There has been a lot of uproar this week in my town, of Northampton, after a local actress revealed in a Facebook post the incessant messages she had been receiving from a NESN anchor.

Alyssa Labrie, 22, was doing a photoshoot for headshots in Downtown Noho back in July when a man randomly claiming to work "in the business" approached asking for her contact. Hoping to network, Labrie gave him her number, only to end up receiving a series of unprovoked text messages from him for nearly three months. These ranged from requests to see each other and talk to photos and videos serving as evidence of his successful career.

At one point when he asked to meet up in August, Labrie said she was too busy. His immediate response was to point out that he “on network television six nights a week,” so if he could find time to meet up, surely she could. This is just one example of his use of his success in his career to shame hers (Note: he is 10 years older than her... even though he acts like he's 10 years younger.)

Realizing that he had intentions that went beyond a simple network connection, Labrie stopped responding to his messages at large, hoping he would get the hint. Last week, however, he texted her again, asking if she’d like to meet up for drinks. Labrie politely declined, saying she had plans. Now realizing that subtlety wasn't getting her point across, she finally explained that she had only given him her contact for professional purposes.

Then this delightful conversation happened:

Caroline Phinney of Babe wrote an article about the incident after an interview with Labrie. Blogger Ali Reid took it a step further, securing an interview with the anchor himself to expand upon the piece. She spoke with Labrie, who revealed the man be NESN anchor and reporter Marc James.

Reid went on to email James, only to receive a “No Caller ID” phone call hours later.

He claimed that someone else was responsible for the text messages. Supposedly, on the night he last asked her to meet up with her, he was watching football with friends, when a girl he was with took his phone and started responding to Labrie’s messages, claiming a girl named Alyssa was “being a bitch” to him. He thus claims he had no “idea” any of the subsequent messages had even been sent and that this girl was the one who blocked Labrie. James claims he couldn’t even read the old messages because they had been deleted from his phone, and that he was “extremely irate” upon hearing about the incident. “This is definitely not me… at all, at all.” Read the full response in Reid's article.

Reid goes on to reveal her discovery, from a simple Google search, of multiple charges against James’ character. A particularly telling example is an online forum where a user claims that James' last name is actually “Benarzyk” but he had to change it to James because he “burned so many bridges in Miami and Tampa, that he didn’t want it to find him in his new gig.” You can read that forum .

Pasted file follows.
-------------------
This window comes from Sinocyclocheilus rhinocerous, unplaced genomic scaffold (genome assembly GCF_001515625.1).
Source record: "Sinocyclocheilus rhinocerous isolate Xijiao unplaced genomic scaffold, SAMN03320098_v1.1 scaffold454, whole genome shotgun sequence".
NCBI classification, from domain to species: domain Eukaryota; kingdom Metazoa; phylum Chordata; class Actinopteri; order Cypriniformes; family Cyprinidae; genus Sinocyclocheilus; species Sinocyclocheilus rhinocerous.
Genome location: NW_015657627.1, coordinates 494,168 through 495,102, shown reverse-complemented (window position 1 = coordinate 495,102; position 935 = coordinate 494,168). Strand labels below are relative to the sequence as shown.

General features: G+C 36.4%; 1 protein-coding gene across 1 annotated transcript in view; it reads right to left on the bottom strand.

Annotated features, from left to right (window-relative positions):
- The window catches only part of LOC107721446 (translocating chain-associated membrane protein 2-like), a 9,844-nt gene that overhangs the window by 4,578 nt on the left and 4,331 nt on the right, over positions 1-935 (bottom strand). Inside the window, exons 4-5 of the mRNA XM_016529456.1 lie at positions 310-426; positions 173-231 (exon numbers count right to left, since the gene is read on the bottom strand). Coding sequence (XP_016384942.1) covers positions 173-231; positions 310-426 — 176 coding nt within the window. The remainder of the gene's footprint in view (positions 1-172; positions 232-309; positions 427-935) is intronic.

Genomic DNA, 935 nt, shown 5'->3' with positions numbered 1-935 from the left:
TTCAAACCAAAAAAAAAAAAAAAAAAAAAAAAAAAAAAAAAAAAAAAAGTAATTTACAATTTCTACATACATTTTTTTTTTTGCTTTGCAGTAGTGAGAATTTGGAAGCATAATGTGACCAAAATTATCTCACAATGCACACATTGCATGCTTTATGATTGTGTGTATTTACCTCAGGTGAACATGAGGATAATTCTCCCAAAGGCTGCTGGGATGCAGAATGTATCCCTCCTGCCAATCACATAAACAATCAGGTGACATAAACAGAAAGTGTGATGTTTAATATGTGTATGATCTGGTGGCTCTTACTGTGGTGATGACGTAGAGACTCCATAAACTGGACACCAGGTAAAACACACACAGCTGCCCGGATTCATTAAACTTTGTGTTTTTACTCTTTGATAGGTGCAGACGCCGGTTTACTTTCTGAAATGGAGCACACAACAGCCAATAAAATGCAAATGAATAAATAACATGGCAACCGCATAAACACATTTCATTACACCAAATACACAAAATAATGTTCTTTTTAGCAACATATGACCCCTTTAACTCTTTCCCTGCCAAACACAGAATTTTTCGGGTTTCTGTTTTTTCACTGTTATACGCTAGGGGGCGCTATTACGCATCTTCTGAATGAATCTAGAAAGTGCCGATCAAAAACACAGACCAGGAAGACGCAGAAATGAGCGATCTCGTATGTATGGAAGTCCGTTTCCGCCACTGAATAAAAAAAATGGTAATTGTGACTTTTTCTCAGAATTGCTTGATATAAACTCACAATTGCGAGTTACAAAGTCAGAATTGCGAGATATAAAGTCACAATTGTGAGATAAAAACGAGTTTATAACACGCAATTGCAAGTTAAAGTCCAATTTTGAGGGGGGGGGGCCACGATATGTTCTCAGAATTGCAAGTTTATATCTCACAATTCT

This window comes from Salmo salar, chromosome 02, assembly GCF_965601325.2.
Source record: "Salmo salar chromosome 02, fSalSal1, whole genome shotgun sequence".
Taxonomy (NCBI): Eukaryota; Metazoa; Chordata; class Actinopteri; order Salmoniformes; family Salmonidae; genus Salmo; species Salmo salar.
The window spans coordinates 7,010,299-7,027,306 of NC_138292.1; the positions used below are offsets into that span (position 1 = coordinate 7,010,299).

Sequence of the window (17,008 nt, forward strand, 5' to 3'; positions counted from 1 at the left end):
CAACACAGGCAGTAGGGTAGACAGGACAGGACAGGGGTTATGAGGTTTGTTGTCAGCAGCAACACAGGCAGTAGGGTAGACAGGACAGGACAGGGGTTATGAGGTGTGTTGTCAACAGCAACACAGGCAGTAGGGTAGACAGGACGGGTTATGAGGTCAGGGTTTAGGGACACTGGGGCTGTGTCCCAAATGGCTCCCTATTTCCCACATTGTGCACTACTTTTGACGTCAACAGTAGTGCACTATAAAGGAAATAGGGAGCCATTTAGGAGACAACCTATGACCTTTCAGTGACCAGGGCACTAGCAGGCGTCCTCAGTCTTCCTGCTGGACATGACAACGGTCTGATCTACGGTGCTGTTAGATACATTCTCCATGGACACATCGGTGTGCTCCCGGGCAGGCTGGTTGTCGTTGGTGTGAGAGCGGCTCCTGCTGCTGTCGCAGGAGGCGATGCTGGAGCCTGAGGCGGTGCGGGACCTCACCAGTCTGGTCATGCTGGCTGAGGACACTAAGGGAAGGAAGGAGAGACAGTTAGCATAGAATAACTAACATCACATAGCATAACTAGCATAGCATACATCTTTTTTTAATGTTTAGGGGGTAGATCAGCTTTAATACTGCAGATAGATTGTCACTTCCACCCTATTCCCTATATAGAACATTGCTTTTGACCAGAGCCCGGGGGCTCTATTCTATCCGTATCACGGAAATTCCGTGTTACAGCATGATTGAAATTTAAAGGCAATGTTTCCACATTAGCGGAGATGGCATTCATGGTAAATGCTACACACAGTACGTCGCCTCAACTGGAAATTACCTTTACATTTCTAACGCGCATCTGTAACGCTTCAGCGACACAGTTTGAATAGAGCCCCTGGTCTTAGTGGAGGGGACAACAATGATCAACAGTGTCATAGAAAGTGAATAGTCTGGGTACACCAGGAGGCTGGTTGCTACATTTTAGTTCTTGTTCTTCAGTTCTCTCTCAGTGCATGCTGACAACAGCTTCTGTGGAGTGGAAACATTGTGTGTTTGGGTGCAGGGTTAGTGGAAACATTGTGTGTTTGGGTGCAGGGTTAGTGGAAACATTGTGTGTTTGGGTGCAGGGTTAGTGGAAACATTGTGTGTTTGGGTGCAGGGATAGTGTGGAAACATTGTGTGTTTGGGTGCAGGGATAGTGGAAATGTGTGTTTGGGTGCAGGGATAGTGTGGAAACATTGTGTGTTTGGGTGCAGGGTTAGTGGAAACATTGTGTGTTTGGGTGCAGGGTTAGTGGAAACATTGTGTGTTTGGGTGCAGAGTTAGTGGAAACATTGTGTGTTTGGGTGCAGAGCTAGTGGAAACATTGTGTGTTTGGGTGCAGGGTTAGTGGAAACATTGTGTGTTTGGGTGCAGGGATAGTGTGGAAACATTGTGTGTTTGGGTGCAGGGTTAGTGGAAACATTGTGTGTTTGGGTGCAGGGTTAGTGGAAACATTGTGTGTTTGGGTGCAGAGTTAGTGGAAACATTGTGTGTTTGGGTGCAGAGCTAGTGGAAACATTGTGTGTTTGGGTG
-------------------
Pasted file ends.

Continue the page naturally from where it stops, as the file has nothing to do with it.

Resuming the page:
Credentials aside, I have so many problems with this guy.

These text messages are just one example of how men in the entertainment industry mistreat and abuse women daily. Young women seeking careers in entertainment are particularly vulnerable because success in the industry is at times entirely dependent on who you know. It should be obvious to anyone that to dangle a network connection in a young woman’s face, only to use it as a method of getting something more, is cruel and despicable.

The part that really gets me, though, is his obviously fraudulent claim that his “friend” wrote the text messages. There are so many problems with his response that I just have to pull it apart:

  1. ...No one would text someone they DON’T know, from someone ELSE’S phone for this long. Sure, maybe for a single text, but there is some serious emotional attachment to the argument here that only James could have had. I mean, look at the use of caps (which, apparently, is also something James does frequently).
  2. Why would his “friend” feel that she has the right to block a woman and delete messages from his phone?
  3. Shouldn’t he have realized his friend was on his phone for that long and gotten suspicious?
  4. Why would he trust his “friend” with his phone if she is the type of person who would do this?
  5. It’s funny how he texted Labrie for months by his own will but it’s only on the night when she made the Facebook post that he claims his “friend” was the one texting.

Honestly, this argument is almost farcical. You’re not fooling anyone, buddy. You got caught.

Maybe it’s time for you to change your name and run away again. Or you could, y’know, start treating women with respect.